Monday, October 16, 2023

Ring of fire brings floods of tourists: hundreds of thousands travel across the American West to see an annular eclipse

This weekend, a rare annular eclipse crossed over the Americas. Beginning in Oregon around 9 am local time on October 14, the eclipse cut through the American Southwest and Yucatan Peninsula in Mexico before traveling over Central America, Columbia, and Brazil. States within the path of annularity prepared for an onslaught of ecotourists coming to experience the once-in-a-generation event. In the United States alone, an estimated half a million to two million people were expected to travel for the eclipse.

Travel Oregon, the state’s tourism agency, advertised the many opportunities for businesses along the path. Klamath County organized a week-long Eclipse Fest to celebrate. County officials issued a travel advisory on Saturday and collaborated with more than a dozen federal, state, and tribal agencies to handle a wave of ecotourists that were expected to temporarily double the county’s population.

Remote Modoc County, California, expected tourists to outnumber residents as Californians flocked to the only county in the state in the path of the eclipse. Hotels in the small town of Alturas, population 2,715, booked out for the weekend.

In neighboring Nevada, Great Basin National Park welcomed visitors with guided viewings, astronomy programs, and guest speakers from NASA, while the nearby town of Ely, population 3,924, hosted a 4-day Ring of Fire Eclipse Festival. Meanwhile, the state’s tourism agency directed visitors to the best viewpoints and state energy officials prepared for a temporary shift as the eclipse dampens solar energy production, which accounts for over a third of the power supply for the state.

The Utah Department of Transportation warned visitors and residents alike of heavy traffic, as an expected 300,000 travelers drove across central Utah roads and highways. Thousands of visitors flocked to Bryce Canyon National Park for clear skies to view the eclipse.

While other parks were filled with crowds, the Monument Valley Navajo Tribal Park was closed in keeping with sacred tradition. For the Navajo people, or Din√©, as they call themselves, solar eclipses are a time for reflection and tranquility. The Navajo practice solemnity, not spectacle, out of reverence for the rebirth of the sun, which they regard as a father figure. Tribal educators instructed their people to pray in their homes and to avoid eating, drinking, sleeping, or looking at the eclipse, following centuries of tribal practice.

Just north of the Navajo Nation, the Bear Ears National Monument, which is co-managed by the Bureau of Land Management and indigenous tribes such as the Hopi and Ute, prepared for as many as 20,000 visitors. The Bear Ears Partnership informed tourists of the different beliefs held by those tribes, who view the area as sacred and encouraged them to visit with respect.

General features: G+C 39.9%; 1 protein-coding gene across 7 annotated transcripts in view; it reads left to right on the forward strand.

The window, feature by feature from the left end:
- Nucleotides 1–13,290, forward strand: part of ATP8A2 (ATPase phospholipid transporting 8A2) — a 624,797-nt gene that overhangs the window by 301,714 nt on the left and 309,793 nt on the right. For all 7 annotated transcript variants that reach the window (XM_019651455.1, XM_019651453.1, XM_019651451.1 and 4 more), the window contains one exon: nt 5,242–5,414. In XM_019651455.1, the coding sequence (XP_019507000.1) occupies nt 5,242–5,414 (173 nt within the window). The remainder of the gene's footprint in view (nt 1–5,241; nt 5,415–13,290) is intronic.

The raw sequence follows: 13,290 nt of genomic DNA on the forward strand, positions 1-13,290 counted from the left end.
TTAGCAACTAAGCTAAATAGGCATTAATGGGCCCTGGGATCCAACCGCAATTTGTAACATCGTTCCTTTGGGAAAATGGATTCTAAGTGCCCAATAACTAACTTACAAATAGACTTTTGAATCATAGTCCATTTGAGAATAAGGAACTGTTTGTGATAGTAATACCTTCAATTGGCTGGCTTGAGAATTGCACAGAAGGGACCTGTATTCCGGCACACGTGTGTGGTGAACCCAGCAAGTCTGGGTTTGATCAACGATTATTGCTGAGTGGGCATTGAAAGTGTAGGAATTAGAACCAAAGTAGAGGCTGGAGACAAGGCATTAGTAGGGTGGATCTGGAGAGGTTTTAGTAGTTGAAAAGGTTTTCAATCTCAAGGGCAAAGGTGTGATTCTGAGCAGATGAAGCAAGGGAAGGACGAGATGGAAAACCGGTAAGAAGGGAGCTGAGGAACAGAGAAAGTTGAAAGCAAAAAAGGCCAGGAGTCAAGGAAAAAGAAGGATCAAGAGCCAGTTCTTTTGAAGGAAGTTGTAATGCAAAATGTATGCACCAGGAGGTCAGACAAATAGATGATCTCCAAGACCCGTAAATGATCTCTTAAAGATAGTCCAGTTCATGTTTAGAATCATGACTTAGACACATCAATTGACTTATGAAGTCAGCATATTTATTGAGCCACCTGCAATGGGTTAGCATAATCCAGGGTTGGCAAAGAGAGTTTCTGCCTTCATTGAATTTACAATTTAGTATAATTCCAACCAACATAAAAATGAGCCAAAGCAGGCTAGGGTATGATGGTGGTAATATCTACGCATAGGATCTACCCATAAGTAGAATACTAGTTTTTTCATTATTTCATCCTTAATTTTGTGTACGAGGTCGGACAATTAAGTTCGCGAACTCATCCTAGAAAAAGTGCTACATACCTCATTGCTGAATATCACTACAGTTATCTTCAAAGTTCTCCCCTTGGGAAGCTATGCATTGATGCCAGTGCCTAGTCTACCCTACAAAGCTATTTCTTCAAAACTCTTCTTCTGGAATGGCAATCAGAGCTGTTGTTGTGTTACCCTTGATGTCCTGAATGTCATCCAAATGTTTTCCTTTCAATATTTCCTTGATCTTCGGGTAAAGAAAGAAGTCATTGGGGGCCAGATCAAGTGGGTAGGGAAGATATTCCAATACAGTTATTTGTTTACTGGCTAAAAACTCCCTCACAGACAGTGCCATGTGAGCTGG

While the West relishes in the increased tax and travel revenues and returns to normal life, the Northeast, Midwest, and South prepare for future crowds of their own. A total eclipse will cut a path from Texas to Maine on April 8, 2024. While Indiana gets ready for what is expected to be the single largest tourist event in the state’s history, Ohio anxiously awaits the estimated $23 to 94 million in economic benefits that it hopes to gain from eclipse tourism.

You can read more about preparation efforts in Newton County, Arkansas, here. You can read about eclipse tourism during the last solar eclipse in 2017 here.


Lisa R. Pruitt said...

Here's one more related post--with photos. I wrote this about traveling to Jackson, Wyoming, to experience the 2017 eclipse.

Caitlin Durcan said...

This past weekend I went to South Tahoe, California to run a half marathon. I was unaware when I booked the trip that there was a (partial) solar eclipse happening on Saturday morning. Upon finding this out, the group I was with tried to locate eclipse glasses so we could see the "ring of fire." While looking for glasses we ran into two men who are "eclipse chasers." One is a professional photographer and the other just comes along for the adventure. They told us in detail about all the eclipses they have seen around the country and beyond and how it has become a somewhat regular trip for them. Upon hearing this I did not think of the impact this travel has on small rural communities (not that South Tahoe is rural by any means). Thank you for writing about this topic to bring this issue to light (no pun intended).

Natalie M. said...

Great post! I remember the eclipse in 2021 but unfortunately missed the memo to buy the special glasses to see this one. This blog post reminded me of the podcast from the Brookings Institute about Shamokin, PA. Perhaps if rural economies capitalized on these eclipse sightings it would become a booming tourism industry which would bring economic activity to some rural places! So many Americans love science and enjoy spotting eclipses, comets, the Northern Lights, and shooting stars. I think eclipse tourism could become more popular in the future.